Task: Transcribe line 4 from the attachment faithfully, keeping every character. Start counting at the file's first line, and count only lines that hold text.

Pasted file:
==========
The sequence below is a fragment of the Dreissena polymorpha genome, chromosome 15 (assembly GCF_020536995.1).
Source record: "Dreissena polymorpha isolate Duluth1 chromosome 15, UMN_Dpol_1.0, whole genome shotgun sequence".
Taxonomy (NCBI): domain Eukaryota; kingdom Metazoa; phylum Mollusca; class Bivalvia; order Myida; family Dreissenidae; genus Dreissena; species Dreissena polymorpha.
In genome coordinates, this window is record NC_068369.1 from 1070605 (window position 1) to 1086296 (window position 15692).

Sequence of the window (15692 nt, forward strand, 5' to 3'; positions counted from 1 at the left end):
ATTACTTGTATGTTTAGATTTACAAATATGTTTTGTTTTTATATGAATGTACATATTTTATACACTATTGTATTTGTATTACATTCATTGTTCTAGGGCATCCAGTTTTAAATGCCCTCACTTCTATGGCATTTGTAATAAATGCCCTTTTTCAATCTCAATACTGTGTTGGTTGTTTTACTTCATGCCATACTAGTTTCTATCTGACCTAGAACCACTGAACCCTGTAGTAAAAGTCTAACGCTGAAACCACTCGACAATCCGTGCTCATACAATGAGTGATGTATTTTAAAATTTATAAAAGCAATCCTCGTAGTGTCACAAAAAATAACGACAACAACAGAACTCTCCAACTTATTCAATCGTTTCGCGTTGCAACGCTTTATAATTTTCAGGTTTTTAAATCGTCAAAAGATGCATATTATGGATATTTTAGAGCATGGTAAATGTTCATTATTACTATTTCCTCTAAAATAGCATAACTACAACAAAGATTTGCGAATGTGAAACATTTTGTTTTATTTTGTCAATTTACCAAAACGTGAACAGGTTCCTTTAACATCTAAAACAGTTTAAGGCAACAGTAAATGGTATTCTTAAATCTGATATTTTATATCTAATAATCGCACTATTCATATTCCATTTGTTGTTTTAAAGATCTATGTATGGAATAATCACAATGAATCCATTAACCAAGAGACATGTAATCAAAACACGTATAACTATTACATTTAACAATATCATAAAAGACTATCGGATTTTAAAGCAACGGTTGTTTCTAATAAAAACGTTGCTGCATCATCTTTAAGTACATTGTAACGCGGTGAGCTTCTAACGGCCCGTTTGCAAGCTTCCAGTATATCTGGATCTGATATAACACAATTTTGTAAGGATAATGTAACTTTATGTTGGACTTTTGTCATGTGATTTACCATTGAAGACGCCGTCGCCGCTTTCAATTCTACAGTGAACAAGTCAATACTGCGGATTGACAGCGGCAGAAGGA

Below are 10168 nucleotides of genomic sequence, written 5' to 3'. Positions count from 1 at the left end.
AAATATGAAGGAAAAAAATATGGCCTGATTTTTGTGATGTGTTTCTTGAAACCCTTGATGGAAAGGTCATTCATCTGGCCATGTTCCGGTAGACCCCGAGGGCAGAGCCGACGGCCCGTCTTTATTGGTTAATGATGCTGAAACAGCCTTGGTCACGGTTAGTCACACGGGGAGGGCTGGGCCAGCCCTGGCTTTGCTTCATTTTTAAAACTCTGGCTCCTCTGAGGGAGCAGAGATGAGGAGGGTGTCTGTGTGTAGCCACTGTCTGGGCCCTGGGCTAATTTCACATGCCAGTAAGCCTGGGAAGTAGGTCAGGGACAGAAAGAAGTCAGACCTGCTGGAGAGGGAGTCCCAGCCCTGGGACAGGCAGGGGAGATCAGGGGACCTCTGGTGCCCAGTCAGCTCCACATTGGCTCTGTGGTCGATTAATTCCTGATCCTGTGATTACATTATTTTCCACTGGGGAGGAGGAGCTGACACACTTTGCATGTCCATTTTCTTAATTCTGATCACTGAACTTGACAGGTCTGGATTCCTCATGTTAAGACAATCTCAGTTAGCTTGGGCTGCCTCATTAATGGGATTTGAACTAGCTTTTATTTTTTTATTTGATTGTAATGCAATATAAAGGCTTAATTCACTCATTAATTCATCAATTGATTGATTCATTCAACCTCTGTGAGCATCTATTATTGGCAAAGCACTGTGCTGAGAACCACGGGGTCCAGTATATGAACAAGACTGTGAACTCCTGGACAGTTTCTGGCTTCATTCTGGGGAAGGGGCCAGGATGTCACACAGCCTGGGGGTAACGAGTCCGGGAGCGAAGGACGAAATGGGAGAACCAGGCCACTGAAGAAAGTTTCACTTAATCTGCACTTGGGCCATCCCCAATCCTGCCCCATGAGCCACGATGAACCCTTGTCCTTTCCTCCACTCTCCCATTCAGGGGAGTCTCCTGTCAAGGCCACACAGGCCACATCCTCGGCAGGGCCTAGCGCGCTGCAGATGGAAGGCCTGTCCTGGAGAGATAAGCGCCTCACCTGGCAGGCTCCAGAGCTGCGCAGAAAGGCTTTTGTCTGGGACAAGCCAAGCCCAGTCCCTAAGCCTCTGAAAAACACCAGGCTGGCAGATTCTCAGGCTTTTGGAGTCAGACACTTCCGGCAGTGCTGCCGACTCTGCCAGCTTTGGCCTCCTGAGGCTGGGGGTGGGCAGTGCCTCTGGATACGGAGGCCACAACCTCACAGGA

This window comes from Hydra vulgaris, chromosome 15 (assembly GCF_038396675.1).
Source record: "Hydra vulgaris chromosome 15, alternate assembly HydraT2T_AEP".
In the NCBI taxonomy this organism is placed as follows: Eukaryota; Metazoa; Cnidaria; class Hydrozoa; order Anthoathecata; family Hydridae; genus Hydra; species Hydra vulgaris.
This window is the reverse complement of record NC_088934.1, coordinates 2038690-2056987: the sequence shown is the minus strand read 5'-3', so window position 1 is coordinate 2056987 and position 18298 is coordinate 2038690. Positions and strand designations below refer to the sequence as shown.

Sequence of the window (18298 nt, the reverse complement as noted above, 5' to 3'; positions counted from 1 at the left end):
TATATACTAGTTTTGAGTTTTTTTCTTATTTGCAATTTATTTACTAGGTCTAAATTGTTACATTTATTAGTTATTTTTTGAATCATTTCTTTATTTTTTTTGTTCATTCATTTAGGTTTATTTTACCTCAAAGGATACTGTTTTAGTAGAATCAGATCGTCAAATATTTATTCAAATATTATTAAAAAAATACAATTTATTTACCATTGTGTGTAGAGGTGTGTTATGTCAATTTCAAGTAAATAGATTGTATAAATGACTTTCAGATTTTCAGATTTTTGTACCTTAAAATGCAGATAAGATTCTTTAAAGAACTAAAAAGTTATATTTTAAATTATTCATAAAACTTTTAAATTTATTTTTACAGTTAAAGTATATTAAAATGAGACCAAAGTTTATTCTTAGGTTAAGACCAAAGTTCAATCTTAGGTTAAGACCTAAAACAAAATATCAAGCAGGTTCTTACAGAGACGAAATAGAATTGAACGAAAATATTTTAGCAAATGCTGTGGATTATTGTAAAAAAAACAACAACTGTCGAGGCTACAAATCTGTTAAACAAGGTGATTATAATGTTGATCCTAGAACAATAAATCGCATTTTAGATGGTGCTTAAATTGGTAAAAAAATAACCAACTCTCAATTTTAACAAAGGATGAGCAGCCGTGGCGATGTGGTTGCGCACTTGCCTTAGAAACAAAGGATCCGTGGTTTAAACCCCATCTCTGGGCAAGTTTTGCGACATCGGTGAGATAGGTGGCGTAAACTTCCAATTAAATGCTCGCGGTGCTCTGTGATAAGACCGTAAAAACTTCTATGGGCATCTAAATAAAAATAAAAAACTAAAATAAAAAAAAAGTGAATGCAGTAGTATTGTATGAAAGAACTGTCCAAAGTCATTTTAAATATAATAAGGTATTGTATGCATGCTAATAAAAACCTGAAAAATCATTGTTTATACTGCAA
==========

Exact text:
In genome coordinates, this window is record NC_068369.1 from 1070605 (window position 1) to 1086296 (window position 15692).